Having lived in Belgium for 2 years, I had the luck of becoming not only a Francophile but, because Belgium is trilingual, a Germanophile and Dutchophile. No matter the language, the food was delicious and addictive. So when I moved to DC recently, I sought out all the places I could find to fulfill my craving for all things Belgian. Here is a simply a sampling and is by no means a comprehensive list.
The name may not give it away, but Granville Moore’s is so far my personal DC Belgian favorite for their delicious moules frites with special sauces. Out of the way, and with cozy and rustic interiors, this place is all about the food and not about pretension. The list of Belgian beers is also very long.
The Belga Café,
in the Eastern Market neighborhood, has an extensive array of authentic Belgian items on its menu, including the delicious Vlaamse Stoverij (Carbonnade Flamande).
Brasserie Beck boasts a nice nouveau-Belgian menu, but equally impressive is its Belgian beer list. Chef Robert Wiermayer’s Belgian and French fare can also be found at Marcel’s in DC, at Brabo in Alexandria, VA and at the Mussel Bar in Bethesda, MD.
Small and unassuming, Locolat Café, in Adams Morgan, is my neighborhood hangout for Belgian meals, beer and dessert! Belgian Pastry Chef Niel Piferoen, his wife Ada and father make chocolates and cakes on location. My current favorite dessert is the aptly named “Three Languages Cake”. Lekker, lecker, délicieux!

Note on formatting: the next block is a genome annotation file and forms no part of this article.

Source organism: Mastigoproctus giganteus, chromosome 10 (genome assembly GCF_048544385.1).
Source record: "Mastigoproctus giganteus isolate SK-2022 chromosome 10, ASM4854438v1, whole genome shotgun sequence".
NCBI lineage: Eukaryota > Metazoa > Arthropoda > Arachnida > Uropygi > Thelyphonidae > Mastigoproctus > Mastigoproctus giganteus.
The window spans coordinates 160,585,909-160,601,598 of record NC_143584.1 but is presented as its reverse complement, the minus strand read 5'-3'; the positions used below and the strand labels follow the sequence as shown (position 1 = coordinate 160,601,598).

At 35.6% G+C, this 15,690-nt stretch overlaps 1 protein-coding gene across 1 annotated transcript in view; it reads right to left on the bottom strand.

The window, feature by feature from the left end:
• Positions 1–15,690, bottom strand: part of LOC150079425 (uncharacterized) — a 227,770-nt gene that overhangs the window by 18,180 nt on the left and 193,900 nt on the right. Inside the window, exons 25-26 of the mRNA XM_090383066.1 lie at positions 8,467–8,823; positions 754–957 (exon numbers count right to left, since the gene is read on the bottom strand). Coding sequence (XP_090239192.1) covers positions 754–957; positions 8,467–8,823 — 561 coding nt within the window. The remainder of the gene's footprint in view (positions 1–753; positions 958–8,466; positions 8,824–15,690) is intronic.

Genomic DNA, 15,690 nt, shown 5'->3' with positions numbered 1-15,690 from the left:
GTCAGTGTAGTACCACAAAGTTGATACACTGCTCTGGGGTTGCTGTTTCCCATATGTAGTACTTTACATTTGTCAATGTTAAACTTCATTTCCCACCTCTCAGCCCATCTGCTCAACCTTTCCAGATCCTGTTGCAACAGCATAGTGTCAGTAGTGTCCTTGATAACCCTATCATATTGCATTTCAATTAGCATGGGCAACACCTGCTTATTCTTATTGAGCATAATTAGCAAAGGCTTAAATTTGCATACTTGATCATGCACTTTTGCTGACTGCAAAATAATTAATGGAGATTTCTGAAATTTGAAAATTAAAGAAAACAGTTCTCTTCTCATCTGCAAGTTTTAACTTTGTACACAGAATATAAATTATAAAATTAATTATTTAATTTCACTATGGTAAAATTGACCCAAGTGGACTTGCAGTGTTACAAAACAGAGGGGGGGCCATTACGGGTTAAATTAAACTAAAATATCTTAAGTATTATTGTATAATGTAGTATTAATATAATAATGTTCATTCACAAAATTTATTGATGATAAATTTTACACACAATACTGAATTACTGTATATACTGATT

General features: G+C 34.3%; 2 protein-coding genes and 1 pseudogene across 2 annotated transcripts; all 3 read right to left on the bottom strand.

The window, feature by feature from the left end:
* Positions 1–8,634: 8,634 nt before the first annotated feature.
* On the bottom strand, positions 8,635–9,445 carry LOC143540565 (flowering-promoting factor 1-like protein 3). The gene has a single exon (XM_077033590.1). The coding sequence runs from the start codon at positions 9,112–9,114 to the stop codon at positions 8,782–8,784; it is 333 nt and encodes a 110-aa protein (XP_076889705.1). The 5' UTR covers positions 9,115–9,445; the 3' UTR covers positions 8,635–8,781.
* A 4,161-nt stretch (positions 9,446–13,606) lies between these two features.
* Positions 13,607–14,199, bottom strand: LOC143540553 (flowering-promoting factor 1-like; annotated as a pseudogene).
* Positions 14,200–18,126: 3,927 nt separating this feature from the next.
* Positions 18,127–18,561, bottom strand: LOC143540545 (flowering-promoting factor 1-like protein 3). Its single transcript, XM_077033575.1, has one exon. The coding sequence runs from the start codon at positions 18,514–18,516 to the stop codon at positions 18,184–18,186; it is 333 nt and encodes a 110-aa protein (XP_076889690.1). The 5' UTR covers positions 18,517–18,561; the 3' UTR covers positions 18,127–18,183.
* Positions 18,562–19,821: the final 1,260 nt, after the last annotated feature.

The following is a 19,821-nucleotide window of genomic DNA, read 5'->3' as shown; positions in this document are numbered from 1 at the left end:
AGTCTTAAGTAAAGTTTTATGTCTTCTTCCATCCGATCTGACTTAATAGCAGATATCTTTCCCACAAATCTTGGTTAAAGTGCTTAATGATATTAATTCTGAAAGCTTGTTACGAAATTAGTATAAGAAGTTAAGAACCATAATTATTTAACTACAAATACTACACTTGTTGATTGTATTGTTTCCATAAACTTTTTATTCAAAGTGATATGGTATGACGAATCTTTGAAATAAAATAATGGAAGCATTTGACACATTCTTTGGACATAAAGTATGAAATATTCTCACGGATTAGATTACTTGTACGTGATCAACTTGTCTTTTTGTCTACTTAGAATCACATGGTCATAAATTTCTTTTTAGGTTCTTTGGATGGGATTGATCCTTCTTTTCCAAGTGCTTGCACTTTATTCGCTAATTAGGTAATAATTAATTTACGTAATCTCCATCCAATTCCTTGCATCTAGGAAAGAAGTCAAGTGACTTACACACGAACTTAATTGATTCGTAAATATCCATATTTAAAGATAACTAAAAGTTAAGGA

A truly unique product of DC, Marvin is a tribute to hometown music legend Marvin Gaye, who spent 2 years in self-imposed exile in Ostend, Belgium. It serves a delicious mix of American soul food married to Belgian cuisine. Popular among DC’s large population of African-American young professionals for its classic ambience and funk, soul and jazz music, Marvin is among the most interesting meetings of American and Belgian culture.
Of course, food is not everything when it comes to Belgian edibles. Beer is a major part of the Belgian diet, and can be found with relative ease in Belgium-loving DC. All of the restaurants mentioned so far have a nice selection of Belgian brews. But even non-Belgian places in town will have an astounding selection of Belgian beers, many on tap. Some of the bars with large Belgian selections include Rustico in Alexandria and Arlington, VA, and RFD Washington in downtown DC. Adams Morgan’s L’Enfant Café & Bar, though French and not Belgian, has a Belgian beer happy-hour every Tuesday. Just across the street, De Vinos is a wine shop with a sizable stock of Belgian beers (and their proper glasses) for sale.
Of course, there are other things Belgian one can get around town: Truffles Belgian Chocolates in Georgetown, frietjes (ou frites) served in paper cones at Amsterdam Falafel, coffee and pastries in the Belgian bakery chain Le Pain Quotidien, and many of DC’s French restaurants serve food made by Belgian chefs.
Eet smakelijk & bon appetit!
By Marcelo Vinces